You’ve probably heard every college student out there complain about having to buy books. You can’t really blame them though; buying books for one semester can cost hundreds (sometimes thousands) of dollars. Here are a few tips to help you avoid wasting money on books.
Don’t buy any books before the first day of class. This might sound crazy, but it will save you a lot of money. Every class has a “required” book list, which leads students to believe they need to have every book on the list. This is not true! Go to the first day of class and ask the professor (or the TA) how much the book will be used. They might say that you will only have one or two assignments out of the book all year or that the reading from the book is optional. Most of the time, however, the professor will probably reinforce that the book is “required,” but it still might not be true.
Talk to someone who has taken the course. Find someone who has taken the course and ask them. They will know better than anyone if you really need the $300 Introduction to Philosophy book that you are never going to read again. Students who have already taken the course will be your best resource in knowing if you actually need the books on your list.
*Note: if someone tells you that you don’t need a book for a class and they are on academic probation, they may not be the best source of information. Talk to someone who did well in the class.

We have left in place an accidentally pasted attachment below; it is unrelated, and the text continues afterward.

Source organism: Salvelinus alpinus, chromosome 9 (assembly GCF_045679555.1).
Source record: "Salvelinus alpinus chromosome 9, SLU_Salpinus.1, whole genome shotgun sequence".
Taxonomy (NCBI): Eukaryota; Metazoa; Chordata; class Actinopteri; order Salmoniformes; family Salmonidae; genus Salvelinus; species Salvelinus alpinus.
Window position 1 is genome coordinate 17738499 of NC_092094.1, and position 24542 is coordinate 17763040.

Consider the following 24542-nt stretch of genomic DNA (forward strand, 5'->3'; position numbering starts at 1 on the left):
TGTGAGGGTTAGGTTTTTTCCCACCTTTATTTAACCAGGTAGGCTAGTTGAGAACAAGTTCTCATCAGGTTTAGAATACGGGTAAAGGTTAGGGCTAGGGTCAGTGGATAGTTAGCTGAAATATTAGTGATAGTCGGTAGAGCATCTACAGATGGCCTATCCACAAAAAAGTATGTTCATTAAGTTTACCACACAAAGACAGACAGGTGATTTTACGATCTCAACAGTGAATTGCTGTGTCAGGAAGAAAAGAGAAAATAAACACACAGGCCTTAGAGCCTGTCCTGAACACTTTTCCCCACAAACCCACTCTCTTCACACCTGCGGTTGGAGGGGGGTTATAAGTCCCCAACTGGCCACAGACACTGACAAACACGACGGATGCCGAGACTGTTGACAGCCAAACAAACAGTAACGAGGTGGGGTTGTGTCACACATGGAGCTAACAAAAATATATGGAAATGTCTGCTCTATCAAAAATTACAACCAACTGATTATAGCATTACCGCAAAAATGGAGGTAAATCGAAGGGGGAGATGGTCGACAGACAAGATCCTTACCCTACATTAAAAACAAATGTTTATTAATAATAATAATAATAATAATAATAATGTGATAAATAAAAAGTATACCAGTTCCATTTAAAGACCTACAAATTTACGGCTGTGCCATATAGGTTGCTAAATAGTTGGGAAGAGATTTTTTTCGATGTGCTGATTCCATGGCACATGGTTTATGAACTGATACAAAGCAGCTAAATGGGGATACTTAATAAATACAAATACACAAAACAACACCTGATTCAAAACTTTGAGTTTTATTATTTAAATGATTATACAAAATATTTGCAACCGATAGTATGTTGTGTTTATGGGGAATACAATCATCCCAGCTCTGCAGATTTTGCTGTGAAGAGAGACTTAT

Unfortunately, there are some books that you will need; there will be no way to do well in the class without them. You can still avoid wasting money if you play it smart.
Buy/rent from Amazon or another online site. You should probably never buy a book from your university bookstore. It will be overpriced, and the store will give you very little money if you resale to them at the end of the semester. The exact book you need can easily be located online using the ISBN number. It is very rare that you won’t be able to find the book you are looking for on Amazon, Redshelf, or some other site. If it is cheaper to rent than buy, always rent (especially when dealing with textbooks). You’re never going to even think about opening your Econometrics book after the semester is over. It won’t happen. You can rent a digital version that you can access on your computer or a hard copy that gets mailed to you.
Consider buying an older edition of the textbook. There may be a class that will require the 6th edition of the textbook. However, the 5th edition will be nearly identical to the 6th edition and will be much more affordable. As long as major changes weren’t made to the text, you will be fine buying older versions of the textbook. This is something you can check with people who have taken the course. You are not the first student that has attempted to use the 5th edition instead of the 6th. Find someone who did and see how they fared.
The only thing worse than buying expensive books is buying expensive books you don’t need. Or that you could have rented for much less. Do your homework before you buy your books, follow these tips from GradGuard, and you will save thousands of dollars during your time in college.